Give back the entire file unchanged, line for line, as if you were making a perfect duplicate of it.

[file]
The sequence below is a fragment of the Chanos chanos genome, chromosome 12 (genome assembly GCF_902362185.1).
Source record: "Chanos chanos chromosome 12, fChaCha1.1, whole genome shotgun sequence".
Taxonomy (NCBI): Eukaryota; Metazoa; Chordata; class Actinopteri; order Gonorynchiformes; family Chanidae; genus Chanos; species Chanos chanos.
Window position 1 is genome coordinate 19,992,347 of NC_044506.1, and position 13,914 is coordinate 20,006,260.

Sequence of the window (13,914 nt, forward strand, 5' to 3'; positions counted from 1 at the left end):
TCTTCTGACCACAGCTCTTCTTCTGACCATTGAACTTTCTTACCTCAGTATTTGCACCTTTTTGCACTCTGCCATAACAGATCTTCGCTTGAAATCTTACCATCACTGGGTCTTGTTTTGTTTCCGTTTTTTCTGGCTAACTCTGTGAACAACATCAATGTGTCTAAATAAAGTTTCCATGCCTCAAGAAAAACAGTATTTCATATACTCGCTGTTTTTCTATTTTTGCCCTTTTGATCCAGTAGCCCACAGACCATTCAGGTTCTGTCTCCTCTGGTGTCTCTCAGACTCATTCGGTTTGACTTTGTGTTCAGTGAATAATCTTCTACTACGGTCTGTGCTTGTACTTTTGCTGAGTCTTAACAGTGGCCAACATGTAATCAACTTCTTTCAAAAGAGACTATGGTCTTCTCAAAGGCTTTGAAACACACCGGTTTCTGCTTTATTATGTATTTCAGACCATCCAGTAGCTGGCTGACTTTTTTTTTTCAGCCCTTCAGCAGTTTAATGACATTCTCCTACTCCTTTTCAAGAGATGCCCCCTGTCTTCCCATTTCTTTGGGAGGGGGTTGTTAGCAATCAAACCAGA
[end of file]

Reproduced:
The sequence below is a fragment of the Chanos chanos genome, chromosome 12 (genome assembly GCF_902362185.1).
Source record: "Chanos chanos chromosome 12, fChaCha1.1, whole genome shotgun sequence".
Taxonomy (NCBI): Eukaryota; Metazoa; Chordata; class Actinopteri; order Gonorynchiformes; family Chanidae; genus Chanos; species Chanos chanos.
Window position 1 is genome coordinate 19,992,347 of NC_044506.1, and position 13,914 is coordinate 20,006,260.

Sequence of the window (13,914 nt, forward strand, 5' to 3'; positions counted from 1 at the left end):
TCTTCTGACCACAGCTCTTCTTCTGACCATTGAACTTTCTTACCTCAGTATTTGCACCTTTTTGCACTCTGCCATAACAGATCTTCGCTTGAAATCTTACCATCACTGGGTCTTGTTTTGTTTCCGTTTTTTCTGGCTAACTCTGTGAACAACATCAATGTGTCTAAATAAAGTTTCCATGCCTCAAGAAAAACAGTATTTCATATACTCGCTGTTTTTCTATTTTTGCCCTTTTGATCCAGTAGCCCACAGACCATTCAGGTTCTGTCTCCTCTGGTGTCTCTCAGACTCATTCGGTTTGACTTTGTGTTCAGTGAATAATCTTCTACTACGGTCTGTGCTTGTACTTTTGCTGAGTCTTAACAGTGGCCAACATGTAATCAACTTCTTTCAAAAGAGACTATGGTCTTCTCAAAGGCTTTGAAACACACCGGTTTCTGCTTTATTATGTATTTCAGACCATCCAGTAGCTGGCTGACTTTTTTTTTTCAGCCCTTCAGCAGTTTAATGACATTCTCCTACTCCTTTTCAAGAGATGCCCCCTGTCTTCCCATTTCTTTGGGAGGGGGTTGTTAGCAATCAAACCAGA